Japanese Weapons That Could Have Completely Changed World War II

Japan's fate in World War II, like most of the Axis, was that of a low and steady defeat toward the end of the conflict as lack of funds, resources, and manpower coupled with some crippling defeats against the Allies. Had the Imperial Japanese Army been better supplied, the tides of war could have changed, given the superior designs and weaponry from the Land of the Rising Sun that could not be produced enough to dominate the battlefield.

According to Military Factory, one such weapon was the Type 5 "Chi-Ri" tank, a fearsome model designed to counter the American Shermans that were consistently wiping out their lighter Japanese counterparts. The Type 5 was to be mounted with powerful guns, engines, and armor that would have combined to create a serious threat to the dominant Shermans in the Pacific theater. A single prototype was built, but before the Type 5s could see battle — or even the factory floor — the Germans were defeated in Europe. Japan was subsequently targeted with the full force of the Allies, and the damaged infrastructure could no longer continue to build new tanks.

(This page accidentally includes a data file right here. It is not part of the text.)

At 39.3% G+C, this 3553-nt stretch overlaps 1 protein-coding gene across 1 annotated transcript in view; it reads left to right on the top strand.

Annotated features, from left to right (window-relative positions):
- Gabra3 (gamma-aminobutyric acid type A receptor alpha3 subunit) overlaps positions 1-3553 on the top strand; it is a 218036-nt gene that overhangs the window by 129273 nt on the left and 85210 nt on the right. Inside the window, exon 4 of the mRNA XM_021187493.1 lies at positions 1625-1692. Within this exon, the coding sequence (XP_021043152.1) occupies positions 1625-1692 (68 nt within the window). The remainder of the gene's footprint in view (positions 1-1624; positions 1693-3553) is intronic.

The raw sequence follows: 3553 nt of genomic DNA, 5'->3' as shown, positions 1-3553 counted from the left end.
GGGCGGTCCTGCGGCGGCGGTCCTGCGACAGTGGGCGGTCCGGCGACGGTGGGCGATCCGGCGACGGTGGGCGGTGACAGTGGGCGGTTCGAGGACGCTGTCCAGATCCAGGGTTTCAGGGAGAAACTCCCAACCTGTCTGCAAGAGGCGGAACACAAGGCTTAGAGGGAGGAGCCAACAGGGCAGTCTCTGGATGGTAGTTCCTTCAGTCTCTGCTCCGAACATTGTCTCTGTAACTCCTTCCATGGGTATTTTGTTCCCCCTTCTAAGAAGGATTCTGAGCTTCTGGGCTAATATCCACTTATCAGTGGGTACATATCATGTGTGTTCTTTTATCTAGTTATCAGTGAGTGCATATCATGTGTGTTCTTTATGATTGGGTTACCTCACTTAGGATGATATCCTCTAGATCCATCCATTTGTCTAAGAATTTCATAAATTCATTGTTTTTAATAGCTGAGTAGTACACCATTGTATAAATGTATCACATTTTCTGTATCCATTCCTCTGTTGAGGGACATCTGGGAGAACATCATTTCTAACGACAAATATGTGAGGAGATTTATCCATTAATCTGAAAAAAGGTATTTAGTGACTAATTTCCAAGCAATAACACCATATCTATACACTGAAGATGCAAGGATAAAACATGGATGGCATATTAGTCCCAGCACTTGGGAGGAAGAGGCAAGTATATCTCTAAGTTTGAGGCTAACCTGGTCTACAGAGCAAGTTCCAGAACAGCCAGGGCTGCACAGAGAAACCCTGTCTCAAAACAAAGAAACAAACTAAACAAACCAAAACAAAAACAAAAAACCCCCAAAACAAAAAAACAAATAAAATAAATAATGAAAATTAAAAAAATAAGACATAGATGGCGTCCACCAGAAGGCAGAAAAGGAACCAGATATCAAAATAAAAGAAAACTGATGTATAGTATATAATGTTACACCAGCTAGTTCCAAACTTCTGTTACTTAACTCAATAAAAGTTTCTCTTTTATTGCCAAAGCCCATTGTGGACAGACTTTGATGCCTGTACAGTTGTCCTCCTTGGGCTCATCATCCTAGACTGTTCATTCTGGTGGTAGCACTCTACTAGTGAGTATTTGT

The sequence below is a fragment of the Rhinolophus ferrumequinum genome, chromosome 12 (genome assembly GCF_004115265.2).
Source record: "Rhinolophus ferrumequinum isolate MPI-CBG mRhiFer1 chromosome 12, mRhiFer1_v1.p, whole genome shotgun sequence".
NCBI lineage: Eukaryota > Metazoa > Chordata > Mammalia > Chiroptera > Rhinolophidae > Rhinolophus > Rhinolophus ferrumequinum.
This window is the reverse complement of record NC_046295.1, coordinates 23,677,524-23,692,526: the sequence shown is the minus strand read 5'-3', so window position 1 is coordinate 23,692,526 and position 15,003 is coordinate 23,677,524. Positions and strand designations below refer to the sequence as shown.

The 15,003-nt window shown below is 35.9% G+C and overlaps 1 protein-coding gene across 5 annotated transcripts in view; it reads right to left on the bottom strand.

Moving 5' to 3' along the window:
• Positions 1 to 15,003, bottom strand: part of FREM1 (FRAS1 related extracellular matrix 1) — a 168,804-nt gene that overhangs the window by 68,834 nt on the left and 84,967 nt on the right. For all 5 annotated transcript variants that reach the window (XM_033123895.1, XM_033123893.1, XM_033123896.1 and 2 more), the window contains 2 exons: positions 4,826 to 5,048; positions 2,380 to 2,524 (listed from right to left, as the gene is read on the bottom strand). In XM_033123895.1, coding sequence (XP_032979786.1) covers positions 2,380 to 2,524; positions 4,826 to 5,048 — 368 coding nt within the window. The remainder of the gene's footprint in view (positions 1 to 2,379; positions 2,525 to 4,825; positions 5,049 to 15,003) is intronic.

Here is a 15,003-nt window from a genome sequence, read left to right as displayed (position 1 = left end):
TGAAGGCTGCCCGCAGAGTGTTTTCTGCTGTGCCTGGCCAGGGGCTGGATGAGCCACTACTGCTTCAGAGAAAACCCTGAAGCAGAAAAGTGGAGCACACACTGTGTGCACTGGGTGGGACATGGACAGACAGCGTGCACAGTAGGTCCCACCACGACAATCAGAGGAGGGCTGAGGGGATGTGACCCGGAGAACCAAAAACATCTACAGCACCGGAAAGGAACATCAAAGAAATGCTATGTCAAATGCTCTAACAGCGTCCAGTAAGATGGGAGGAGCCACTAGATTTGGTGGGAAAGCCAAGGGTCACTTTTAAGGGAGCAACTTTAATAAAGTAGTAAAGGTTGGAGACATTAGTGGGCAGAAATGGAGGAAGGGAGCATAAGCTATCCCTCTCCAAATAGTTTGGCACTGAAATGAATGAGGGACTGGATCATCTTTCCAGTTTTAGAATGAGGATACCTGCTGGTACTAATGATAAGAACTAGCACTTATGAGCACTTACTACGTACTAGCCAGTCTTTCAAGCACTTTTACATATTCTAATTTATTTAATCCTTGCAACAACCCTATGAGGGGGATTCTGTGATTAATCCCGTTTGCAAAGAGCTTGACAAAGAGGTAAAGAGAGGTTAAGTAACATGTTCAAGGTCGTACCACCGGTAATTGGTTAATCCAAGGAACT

Japan made the strongest destroyer

The Japanese Navy constructed the largest battleships the world had ever seen, but their ambitions over the seas extended beyond that (via World War II Database). The empire also planned to dominate the world of destroyers, smaller vessels than battleships that could still pack a lethal punch over the waters. A new class of destroyers was created, the Shimikaze class, named after the first prototype to be built (via Long Lancers). The Shimikaze was longer, faster, and more powerful than its counterparts, thanks to an experimental steam engine and increased firepower. It was also the first Japanese ship equipped with radar.

Despite the success and promise of the new destroyers, the strain on resources brought upon by the massive war meant new Shimikaze-class ships could not be built. It never lived up to its potential, as it was mostly delegated to a support role due to its radar and was over-encumbered with survivors from another ship the one time it could have been called into battle. It was sunk while fighting off an air assault, and the Allies were spared the full force of a ship that could have turned the tides — excuse the pun — of the Pacific theater.